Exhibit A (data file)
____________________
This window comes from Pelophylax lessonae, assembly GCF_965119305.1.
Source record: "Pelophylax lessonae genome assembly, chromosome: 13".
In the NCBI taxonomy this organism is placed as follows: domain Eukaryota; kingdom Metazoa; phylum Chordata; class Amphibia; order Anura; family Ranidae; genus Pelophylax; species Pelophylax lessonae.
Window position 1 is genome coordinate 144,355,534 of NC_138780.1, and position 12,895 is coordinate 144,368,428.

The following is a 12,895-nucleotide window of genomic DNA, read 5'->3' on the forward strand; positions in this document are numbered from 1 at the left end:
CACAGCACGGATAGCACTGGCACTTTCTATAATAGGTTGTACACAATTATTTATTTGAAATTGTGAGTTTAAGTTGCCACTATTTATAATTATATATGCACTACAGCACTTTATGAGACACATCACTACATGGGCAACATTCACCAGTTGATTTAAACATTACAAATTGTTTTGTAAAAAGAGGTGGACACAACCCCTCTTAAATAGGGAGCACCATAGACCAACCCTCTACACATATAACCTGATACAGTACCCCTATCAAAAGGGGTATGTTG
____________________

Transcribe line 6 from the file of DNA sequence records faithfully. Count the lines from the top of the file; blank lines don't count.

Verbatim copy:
CACAGCACGGATAGCACTGGCACTTTCTATAATAGGTTGTACACAATTATTTATTTGAAATTGTGAGTTTAAGTTGCCACTATTTATAATTATATATGCACTACAGCACTTTATGAGACACATCACTACATGGGCAACATTCACCAGTTGATTTAAACATTACAAATTGTTTTGTAAAAAGAGGTGGACACAACCCCTCTTAAATAGGGAGCACCATAGACCAACCCTCTACACATATAACCTGATACAGTACCCCTATCAAAAGGGGTATGTTG